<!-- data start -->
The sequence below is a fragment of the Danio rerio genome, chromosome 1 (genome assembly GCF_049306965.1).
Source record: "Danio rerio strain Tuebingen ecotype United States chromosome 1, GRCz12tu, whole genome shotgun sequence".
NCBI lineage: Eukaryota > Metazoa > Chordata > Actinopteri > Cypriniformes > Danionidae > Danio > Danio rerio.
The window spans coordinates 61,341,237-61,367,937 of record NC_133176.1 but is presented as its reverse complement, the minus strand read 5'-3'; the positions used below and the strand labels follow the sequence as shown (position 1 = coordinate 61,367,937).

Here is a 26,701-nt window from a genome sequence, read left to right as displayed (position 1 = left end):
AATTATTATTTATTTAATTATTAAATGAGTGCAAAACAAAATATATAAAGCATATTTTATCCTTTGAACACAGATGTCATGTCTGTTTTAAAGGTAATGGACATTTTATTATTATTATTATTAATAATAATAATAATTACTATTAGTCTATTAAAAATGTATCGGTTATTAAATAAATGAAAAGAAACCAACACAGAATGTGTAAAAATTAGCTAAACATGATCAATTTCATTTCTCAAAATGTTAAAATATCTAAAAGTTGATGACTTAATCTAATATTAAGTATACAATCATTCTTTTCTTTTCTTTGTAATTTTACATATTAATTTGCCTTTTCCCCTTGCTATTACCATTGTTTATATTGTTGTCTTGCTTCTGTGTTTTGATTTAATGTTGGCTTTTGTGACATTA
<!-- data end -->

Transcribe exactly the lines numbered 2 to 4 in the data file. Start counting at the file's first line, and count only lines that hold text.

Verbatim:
Source record: "Danio rerio strain Tuebingen ecotype United States chromosome 1, GRCz12tu, whole genome shotgun sequence".
NCBI lineage: Eukaryota > Metazoa > Chordata > Actinopteri > Cypriniformes > Danionidae > Danio > Danio rerio.
The window spans coordinates 61,341,237-61,367,937 of record NC_133176.1 but is presented as its reverse complement, the minus strand read 5'-3'; the positions used below and the strand labels follow the sequence as shown (position 1 = coordinate 61,367,937).